August 28, 1963: From the steps of the Lincoln Memorial, Martin Luther King, Jr., addressed the 200,000 civil-rights marchers who had descended on Washington, D.C. The "I Have a Dream" speech would become one of the most well-known in American history. King won the Nobel Peace Prize a year later.

November 1963 — Death of a president

John John salutes

Undoubtedly one of the most famous events of the 20th century, the assasination of President Kennedy in November 1963 brought the nation to a halt from the time it was reported on Friday afternoon, until the funeral procession on Monday. It marked a time when TV brought an entire nation together.

February 1964 — The British Invasion begins

The Beatles and Ed Sullivan

A nation still mourning the assassination of its president was ready for distraction in early 1964. The Beatles, four lads from Liverpool, England, provided that distraction, signaling the start of a musical British Invasion. The Beatles first performances in America were broadcast nationwide on the Ed Sullivan Show. When Ed Sullivan announced "Ladies and gentlemen, the Beatles!", no one could have predicted the impact they would have on Baby Boomer culture and entertainment media. Inspired by American rock 'n' roll and rhythm and blues artists, the Beatles were one of the most influential bands of the 20th century.

September 7, 1964 — The "Daisy" commercial airs

A still from "Daisy"

Aired by the Johnson campaign only one time, the "Daisy" commercial became an infamous example of the power of television in presidential politics. Artistic and powerful in it's simplicity, the short advertisement never mentioned Barry Goldwater by name.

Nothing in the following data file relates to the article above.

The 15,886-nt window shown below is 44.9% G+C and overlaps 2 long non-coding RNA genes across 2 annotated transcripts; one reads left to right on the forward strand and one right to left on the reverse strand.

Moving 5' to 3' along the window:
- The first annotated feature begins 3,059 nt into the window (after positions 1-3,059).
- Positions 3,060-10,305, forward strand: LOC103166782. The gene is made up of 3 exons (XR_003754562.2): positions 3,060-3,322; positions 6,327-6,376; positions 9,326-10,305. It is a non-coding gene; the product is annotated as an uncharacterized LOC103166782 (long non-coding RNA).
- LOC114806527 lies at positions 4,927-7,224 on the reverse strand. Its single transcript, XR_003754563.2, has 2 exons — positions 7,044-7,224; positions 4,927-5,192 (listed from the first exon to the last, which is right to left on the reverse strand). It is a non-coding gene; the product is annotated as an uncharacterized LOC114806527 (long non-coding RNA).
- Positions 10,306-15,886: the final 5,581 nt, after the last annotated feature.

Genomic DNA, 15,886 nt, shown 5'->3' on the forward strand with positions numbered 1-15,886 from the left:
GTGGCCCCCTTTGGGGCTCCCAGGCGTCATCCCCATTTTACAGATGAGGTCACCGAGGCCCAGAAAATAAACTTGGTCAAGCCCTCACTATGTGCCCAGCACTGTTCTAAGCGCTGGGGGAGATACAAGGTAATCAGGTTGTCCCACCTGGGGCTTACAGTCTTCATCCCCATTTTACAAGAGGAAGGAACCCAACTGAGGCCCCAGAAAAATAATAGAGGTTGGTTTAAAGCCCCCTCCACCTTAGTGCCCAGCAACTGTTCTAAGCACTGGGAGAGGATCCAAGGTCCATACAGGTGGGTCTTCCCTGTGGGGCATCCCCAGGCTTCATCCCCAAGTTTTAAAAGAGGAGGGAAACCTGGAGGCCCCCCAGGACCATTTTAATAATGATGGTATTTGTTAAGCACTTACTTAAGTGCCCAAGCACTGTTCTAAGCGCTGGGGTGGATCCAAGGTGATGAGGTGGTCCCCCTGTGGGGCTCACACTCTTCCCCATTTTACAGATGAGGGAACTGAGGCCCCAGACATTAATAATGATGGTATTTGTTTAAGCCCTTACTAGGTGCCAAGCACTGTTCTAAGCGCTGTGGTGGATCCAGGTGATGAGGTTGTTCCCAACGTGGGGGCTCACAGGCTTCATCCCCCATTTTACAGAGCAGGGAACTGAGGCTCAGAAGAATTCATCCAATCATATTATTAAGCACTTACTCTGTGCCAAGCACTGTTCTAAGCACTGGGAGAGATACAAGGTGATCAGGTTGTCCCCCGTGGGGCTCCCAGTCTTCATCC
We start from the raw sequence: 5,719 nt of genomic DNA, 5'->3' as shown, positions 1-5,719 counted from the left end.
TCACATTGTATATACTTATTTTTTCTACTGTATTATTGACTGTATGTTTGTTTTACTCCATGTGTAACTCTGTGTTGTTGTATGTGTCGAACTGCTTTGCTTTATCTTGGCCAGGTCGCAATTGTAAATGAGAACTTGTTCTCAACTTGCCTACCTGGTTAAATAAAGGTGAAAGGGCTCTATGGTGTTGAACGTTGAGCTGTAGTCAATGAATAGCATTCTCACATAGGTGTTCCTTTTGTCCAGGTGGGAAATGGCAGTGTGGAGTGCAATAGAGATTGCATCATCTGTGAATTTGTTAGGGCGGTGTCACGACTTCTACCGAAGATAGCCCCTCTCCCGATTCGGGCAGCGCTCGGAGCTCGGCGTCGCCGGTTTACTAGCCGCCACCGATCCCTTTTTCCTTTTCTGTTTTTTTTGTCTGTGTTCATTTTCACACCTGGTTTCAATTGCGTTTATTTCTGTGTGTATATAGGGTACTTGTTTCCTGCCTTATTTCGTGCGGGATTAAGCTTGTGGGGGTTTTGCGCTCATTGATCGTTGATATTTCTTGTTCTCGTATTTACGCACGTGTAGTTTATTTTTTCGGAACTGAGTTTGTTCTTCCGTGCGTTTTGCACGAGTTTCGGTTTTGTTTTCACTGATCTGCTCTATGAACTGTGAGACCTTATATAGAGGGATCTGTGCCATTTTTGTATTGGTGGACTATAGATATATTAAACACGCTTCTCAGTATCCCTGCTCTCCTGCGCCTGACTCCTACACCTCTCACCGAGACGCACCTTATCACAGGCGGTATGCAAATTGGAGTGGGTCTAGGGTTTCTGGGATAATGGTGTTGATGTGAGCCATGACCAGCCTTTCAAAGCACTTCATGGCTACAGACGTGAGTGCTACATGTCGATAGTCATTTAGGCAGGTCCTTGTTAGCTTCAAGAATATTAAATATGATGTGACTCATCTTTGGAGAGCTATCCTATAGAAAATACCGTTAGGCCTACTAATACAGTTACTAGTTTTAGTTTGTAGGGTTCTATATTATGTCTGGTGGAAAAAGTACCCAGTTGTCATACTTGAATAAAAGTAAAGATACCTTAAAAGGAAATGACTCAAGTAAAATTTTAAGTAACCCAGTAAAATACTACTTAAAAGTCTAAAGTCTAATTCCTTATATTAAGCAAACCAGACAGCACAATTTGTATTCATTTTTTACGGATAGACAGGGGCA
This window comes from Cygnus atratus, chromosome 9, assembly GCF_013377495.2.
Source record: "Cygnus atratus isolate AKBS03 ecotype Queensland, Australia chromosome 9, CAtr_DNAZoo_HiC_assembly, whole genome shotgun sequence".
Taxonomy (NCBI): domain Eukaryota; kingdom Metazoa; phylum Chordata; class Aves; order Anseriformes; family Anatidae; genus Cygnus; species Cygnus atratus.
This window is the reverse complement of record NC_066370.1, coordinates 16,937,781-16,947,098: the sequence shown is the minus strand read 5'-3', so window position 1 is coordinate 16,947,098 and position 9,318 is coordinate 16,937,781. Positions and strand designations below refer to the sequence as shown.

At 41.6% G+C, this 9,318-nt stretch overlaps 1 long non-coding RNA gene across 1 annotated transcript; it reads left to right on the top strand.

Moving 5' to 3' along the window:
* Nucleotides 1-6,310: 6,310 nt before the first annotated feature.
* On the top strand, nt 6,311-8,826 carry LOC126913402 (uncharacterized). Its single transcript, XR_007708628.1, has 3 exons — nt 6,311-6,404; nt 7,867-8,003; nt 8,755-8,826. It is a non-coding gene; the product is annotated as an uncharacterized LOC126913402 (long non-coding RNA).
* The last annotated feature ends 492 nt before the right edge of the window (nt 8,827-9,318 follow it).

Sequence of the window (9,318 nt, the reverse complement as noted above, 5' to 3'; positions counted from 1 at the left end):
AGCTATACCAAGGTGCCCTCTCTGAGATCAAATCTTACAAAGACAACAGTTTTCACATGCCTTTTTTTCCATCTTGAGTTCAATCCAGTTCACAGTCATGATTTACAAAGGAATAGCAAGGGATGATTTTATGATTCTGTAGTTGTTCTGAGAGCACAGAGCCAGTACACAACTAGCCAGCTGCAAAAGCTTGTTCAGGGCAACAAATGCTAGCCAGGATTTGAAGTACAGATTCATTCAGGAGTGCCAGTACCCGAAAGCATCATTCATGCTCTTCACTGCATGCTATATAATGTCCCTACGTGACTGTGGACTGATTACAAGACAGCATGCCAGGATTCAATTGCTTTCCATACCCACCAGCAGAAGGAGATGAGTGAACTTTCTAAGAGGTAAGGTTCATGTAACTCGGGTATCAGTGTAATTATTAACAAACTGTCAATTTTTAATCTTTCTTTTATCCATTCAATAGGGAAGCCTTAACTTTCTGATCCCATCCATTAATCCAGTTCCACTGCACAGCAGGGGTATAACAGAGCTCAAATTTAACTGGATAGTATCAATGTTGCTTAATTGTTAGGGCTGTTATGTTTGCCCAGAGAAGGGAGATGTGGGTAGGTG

November 7, 1967— Johnson signs the Public Broadcasting Act

The original logo of the Corporation for Public Broadcasting

Lyndon Johnson signed the Public Broadcasting Act, creating the Public Broadcasting Service (PBS) to provide content for television, National Public Radio (NPR) to do the same for radio, and Corporation for Public Broadcasting (CPB) for oversight. In final decades of the century, some conservative politicians and media pundits charged PBS and NPR with having a liberal bias, and attempted to end federal funding for the organization. While CPB budgets may have been reduced, public broadcasting continued to garner an audience that was the envy of many commercial media managers.

February 1, 1968 — Eddie Adams photographs execution

Eddie Adams famous photograph

AP photographer Eddie Adams captured the execution of a Viet Cong leader in a photograph that earned him the Pulitzer Prize, and fueled the public's growing dissatisfaction with the war in Vietnam.

June 4, 1968 — The Second Kennedy Assassination

Bobby Kennedy

Two months to the day after Martin Luther King, Jr. was assasinated in Memphis, Bobby Kennedy was in Los Angeles stumping for his recently-announced presidential candidacy. As he left the podium at the Ambassador Hotel, Sirhan Sirhan shot him in the head. Kennedy died later that afternoon.

July 20, 1969 — One Giant Leap

Neil Armstrong on the moon

NASA accomplished the goal set forth by President Kennedy when Neil Armstrong set foot on the lunar surface in July 1969. The moon landing was the most watched event in history at that point in time.